A top World Health Organisation chief has warned that Europe must not relax as daily figures continue to decrease. Dr Hans Kluge, director for the WHO European region, said he was “very concerned” a surge in infections would coincide with other seasonal diseases such as the flu.
He said now is the time to strengthen health care systems by increasing bed capacity so that countries are ready to brace more patients.
The WHO boss cautioned that now is the time for “preparation, not celebration” across Europe – even if daily numbers of cases and deaths are dwindling.
Today the UK announced the lowest amount of deaths since the lockdown begun.
However, the Government is wary this could be reversed if the lockdown is eased too quickly.
A top World Health Organisation chief has warned that Europe must not relax as daily figures continu
Dr Hans Kluge, director for the WHO European region, said he was ‘very concerned’ a surge in infections would coincide with other seasonal diseases such as the flu
Spain, Italy and France are all now showing positive signs of recovery after being heavily impacted by the coronavirus.
Nonetheless, Dr Kluge stressed that, dwindling cases in countries such as the UK, France and Italy did not mean the pandemic was coming to an end.
Speaking to The Telegraph, he said countries should use this time wisely to learn from the first wave of infection.
He warned countries should start to strengthen public health systems in preparation for a second peak.
Spain, Italy and France are all now showing positive signs of recovery after being heavily impacted by the coronavirus
This could mean building capacity in hospitals, primary care and intensive care units, he said.
“Singapore and Japan understood early on that this is not a time for celebration, it’s a time for preparation,” Dr Kluge said.
“That’s what Scandinavian countries are doing – they don’t exclude a second wave, but they hope it will be localised and they can jump on it quickly.”
Dr Kluge added: “I’m very concerned about a double wave – in the fall, we could have a second wave of Covid and another one of seasonal flu or measles.”
The Government is wary the decline in deaths could be reversed if the lockdown is eased too quickly
Experts have warned a second wave of the coronavirus could be disastrous for the NHS
This comes after deputy chief medical officer for England, Professor Jonathan Van Tam, warned that the virus will “absolutely come back” at the Government’s daily briefing on April 29.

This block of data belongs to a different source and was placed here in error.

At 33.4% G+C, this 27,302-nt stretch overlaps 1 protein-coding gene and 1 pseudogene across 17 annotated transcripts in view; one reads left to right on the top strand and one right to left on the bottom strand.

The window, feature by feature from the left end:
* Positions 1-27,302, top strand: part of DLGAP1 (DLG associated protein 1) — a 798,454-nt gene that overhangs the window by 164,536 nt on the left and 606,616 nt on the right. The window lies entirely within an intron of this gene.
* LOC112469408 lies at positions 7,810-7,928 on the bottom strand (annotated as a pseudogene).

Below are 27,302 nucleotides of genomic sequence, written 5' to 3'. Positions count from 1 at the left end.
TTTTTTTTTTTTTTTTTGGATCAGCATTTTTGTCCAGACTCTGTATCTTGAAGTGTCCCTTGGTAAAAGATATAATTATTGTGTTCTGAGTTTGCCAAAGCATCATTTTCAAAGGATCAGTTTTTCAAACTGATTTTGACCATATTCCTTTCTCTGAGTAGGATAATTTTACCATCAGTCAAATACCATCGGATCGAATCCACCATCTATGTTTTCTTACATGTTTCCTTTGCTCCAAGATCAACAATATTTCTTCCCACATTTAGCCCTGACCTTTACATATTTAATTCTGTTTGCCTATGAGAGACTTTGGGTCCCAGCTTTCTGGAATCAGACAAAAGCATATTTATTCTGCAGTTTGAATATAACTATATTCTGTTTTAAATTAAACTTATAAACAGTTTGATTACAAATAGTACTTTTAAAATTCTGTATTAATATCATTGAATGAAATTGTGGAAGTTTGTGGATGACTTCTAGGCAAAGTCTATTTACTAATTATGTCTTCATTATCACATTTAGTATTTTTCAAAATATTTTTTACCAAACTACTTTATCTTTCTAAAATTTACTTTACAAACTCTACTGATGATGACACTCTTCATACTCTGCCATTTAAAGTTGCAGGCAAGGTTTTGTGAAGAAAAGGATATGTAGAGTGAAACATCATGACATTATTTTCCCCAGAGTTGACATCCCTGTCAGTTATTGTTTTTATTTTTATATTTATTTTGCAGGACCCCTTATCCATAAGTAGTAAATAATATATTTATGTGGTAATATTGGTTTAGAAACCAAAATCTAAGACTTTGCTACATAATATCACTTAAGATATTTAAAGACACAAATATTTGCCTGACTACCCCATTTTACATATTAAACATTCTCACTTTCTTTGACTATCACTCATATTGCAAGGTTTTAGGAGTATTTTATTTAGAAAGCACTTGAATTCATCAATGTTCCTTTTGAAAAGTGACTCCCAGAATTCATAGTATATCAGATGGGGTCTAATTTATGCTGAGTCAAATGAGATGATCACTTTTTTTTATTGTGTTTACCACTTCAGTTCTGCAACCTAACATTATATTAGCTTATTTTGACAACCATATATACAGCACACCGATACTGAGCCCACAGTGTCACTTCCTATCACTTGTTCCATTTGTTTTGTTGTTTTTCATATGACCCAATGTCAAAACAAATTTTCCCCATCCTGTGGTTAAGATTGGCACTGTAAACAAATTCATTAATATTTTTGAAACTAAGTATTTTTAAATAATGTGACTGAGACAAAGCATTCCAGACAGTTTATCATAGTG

The comments echo those of other experts who also have warned a re-appearance of the virus in the winter.
This is predicted to be a result of seasonality or the lifting of the lockdown.
A second wave could be disastrous for the NHS.
UK stages of easing lockdown
A second peak which overwhelms the NHS is considered the “biggest threat to life” in the UK according to the Government’s 50-page roadmap to ease lockdown.
A second wave already appears to be emerging in China.
Fears of a second coronavirus wave are growing in China amid warnings from health chiefs that citizens still lack immunity against the potentially fatal disease.
Beijing’s senior medical adviser Zhong Nanshan said the danger of a second wave of infections was looming large.
A second peak which overwhelms the NHS is considered the ‘biggest threat to life’ in the UK according to the Government’s 50-page roadmap to ease lockdown
Mainland China reported five new confirmed COVID-19 cases for May 16, down from eight the previous day, the National Health Commission (NHC) said in a statement.
Mr Zhong said: “The majority of Chinese at the moment are still susceptible to COVID-19 infection because of a lack of immunity.
“We are facing a big challenge, it’s not better than the foreign countries I think at the moment.”
Mr Zhong acknowledged the number of infections were initially under reported in Wuhan but said the government has learned lessons from the SARS epidemic 17 years ago and he thinks all the coronavirus data will have been correct since January 23.